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Print - Eroe Combattente

Eroe Combattente

  • Object:


  • Place of origin:

    Italy (possibly, made)
    France (possibly, made)

  • Date:

    late 18th - early 19th century (made)

  • Artist/Maker:

    Piranesi, Francesco (printmaker)

  • Materials and Techniques:

    print on paper

  • Credit Line:

    Bequeathed by Rev. Alexander Dyce

  • Museum number:


  • Gallery location:

    Prints & Drawings Study Room, level C, case 2, shelf H, box 6

This is a Neo-Classical representation of a famous and internationally renowned antique sculpture. The marble sculpture this print was made after was uncovered at the beginning of the 17th century at Anzio just south of Rome. It was immediately hailed as work of ancient genius and beauty and was added to the Borghese collection in the Villa Borghese in Rome where it held pride of place. The Borghese Warrior, as he was commonly known, became a common stop off for gentlemen of the Grand Tour during the 18th century – when this print was made. Thr print was designed towards the end of the 18th century by the engraver Francesco Piranesi, the son of the more famous Giovanni Battista Piranesi (known for his vistas of dramatic and enchanting Roman ruins). It was made for a French album of prints featuring the most famous and revered classical sculptures of the age. In his representation of this famous relic of antiquity Piranesi reveals many neo-classical concerns. Namely the idealisation of the smooth, heroic, male nude body, giving the figure a timeless quality that transcends fashion and taste as well as the focus on linear pictorial qualities. Piranesi has smoothened, perfected and restored the time-damaged ancient sculpture in his print. In many ways the interpretation of classical sculpture by engravers like Piranesi and the dissemination of their prints throughout Europe were more important for the development of the Neo-classical style than the actual artefacts themselves. Whilst many did go to see the objects that were the inspiration for these new trends in Greece and Rome, objects that were being consistently re-discovered in high-profile archaeological excavations, most did not and learnt only through reproductions such as this one. Printed material like this served to illustrate, spread and develop Neo-Classical ideas and trends, making Neo-Classicalism a truly international style. It was these prints that served as the source material for classically inspired paintings, architecture and design.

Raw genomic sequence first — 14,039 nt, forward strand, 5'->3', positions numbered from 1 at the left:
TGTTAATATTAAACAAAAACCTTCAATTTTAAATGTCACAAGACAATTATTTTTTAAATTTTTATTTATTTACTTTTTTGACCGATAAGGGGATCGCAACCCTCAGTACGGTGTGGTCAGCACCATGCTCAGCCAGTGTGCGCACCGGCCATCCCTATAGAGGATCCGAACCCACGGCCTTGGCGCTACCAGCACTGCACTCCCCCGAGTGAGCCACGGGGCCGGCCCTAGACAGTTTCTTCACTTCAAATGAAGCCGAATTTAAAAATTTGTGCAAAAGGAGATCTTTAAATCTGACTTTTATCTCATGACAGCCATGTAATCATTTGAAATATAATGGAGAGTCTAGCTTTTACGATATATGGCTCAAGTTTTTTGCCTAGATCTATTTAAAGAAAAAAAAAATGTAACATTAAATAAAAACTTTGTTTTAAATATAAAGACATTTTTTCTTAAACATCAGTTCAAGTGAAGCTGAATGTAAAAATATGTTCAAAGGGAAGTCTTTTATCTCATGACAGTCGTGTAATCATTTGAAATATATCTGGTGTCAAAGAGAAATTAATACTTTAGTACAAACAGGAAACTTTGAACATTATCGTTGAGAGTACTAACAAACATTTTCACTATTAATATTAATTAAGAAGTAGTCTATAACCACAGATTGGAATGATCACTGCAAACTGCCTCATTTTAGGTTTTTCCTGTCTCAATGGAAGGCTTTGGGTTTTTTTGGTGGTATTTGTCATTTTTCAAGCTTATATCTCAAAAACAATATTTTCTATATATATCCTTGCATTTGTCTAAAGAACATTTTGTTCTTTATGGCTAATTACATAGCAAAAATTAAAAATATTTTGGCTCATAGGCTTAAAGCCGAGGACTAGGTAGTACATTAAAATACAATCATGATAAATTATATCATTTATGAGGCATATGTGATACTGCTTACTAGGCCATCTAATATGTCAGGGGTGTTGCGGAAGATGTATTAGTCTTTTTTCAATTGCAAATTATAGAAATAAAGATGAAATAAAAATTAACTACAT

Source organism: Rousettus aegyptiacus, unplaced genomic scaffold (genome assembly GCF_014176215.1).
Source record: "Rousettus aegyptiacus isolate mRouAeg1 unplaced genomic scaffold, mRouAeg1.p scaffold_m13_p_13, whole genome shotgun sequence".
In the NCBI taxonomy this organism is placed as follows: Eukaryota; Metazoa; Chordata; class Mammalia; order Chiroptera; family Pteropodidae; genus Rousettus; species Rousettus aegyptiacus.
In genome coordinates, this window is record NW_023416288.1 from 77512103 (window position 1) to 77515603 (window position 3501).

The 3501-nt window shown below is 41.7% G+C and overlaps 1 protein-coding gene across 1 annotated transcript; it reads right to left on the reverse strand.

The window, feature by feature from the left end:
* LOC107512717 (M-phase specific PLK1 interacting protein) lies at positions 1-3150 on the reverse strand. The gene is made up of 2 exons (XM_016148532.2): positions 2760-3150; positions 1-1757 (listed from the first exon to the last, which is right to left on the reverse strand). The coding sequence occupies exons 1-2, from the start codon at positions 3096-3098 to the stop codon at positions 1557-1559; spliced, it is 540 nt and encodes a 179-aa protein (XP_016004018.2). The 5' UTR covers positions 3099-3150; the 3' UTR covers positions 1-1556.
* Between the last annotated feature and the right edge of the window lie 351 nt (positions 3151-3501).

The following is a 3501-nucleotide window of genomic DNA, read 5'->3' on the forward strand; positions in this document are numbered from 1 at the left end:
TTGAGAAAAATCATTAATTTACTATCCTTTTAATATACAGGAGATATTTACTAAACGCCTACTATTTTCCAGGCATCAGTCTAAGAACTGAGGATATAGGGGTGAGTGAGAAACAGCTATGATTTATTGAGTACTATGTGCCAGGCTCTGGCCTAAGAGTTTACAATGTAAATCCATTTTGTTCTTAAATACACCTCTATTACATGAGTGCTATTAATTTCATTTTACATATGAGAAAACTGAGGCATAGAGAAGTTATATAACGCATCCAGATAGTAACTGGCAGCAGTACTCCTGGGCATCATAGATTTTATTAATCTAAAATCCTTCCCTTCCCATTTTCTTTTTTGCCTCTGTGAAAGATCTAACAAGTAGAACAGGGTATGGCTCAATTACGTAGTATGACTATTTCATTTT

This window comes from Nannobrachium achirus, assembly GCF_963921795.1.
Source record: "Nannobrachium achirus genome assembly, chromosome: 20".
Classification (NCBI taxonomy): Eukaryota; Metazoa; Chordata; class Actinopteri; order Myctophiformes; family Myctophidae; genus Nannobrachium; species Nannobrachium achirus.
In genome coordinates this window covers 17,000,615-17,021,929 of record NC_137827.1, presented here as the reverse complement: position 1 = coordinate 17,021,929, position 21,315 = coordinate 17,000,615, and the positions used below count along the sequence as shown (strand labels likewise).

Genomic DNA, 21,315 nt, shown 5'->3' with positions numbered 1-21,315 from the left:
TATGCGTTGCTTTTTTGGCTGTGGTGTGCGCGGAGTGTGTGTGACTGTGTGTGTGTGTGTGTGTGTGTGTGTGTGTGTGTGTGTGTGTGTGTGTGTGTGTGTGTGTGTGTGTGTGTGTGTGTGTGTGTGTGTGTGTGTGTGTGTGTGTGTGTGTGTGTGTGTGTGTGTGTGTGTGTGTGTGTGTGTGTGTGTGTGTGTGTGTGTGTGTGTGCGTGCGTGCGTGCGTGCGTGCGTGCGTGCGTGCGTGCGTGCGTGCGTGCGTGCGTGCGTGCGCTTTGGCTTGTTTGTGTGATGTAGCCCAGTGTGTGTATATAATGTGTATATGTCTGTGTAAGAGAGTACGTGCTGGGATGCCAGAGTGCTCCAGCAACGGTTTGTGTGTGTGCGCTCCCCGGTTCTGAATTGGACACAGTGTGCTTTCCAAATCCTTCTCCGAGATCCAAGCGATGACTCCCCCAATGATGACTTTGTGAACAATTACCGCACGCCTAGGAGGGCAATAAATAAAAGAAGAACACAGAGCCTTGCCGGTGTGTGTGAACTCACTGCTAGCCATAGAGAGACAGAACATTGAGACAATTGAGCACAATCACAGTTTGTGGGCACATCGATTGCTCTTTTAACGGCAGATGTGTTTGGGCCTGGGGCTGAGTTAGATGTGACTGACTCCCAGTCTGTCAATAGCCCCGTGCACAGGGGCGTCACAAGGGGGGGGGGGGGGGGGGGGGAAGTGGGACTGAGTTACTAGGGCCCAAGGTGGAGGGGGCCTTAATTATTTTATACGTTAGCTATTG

Physical description

Eroe Combattente; 'Choix des Meilleures Statues Antiques'; Print on paper.

Place of Origin

Italy (possibly, made)
France (possibly, made)


late 18th - early 19th century (made)


Piranesi, Francesco (printmaker)

Materials and Techniques

print on paper

Marks and inscriptions

Eroe combattente scultura Greca d'Agasta Efesino, trovato a Porto d'Anzo detto comunemente il Gladiatore d'Borghese, esistente nella Villa Pulciana. A sua Eccellenza il Signor Principe di Youssoupoff Ciamberlano di S. M. Imperiale l'Imperatrice di tutte le Russie.


Height: 628 mm, Width: 448 mm

Descriptive line

Eroe Combattente; 'Choix des Meilleures Statues Antiques'; Print on paper; By Francesco Piranesi; Made in Italy or France; Late 18th - early 19th century.

Bibliographic References (Citation, Note/Abstract, NAL no)

DYCE COLLECTION. A Catalogue of the Paintings, Miniatures, Drawings, Engravings, Rings and Miscellaneous Objects Bequeathed by The Reverend Alexander Dyce. London : South Kensington Museum : Printed by G.E. Eyre and W. Spottiswoode for H.M.S.O., 1874.


Paper; Printing ink






Prints, Drawings & Paintings Collection

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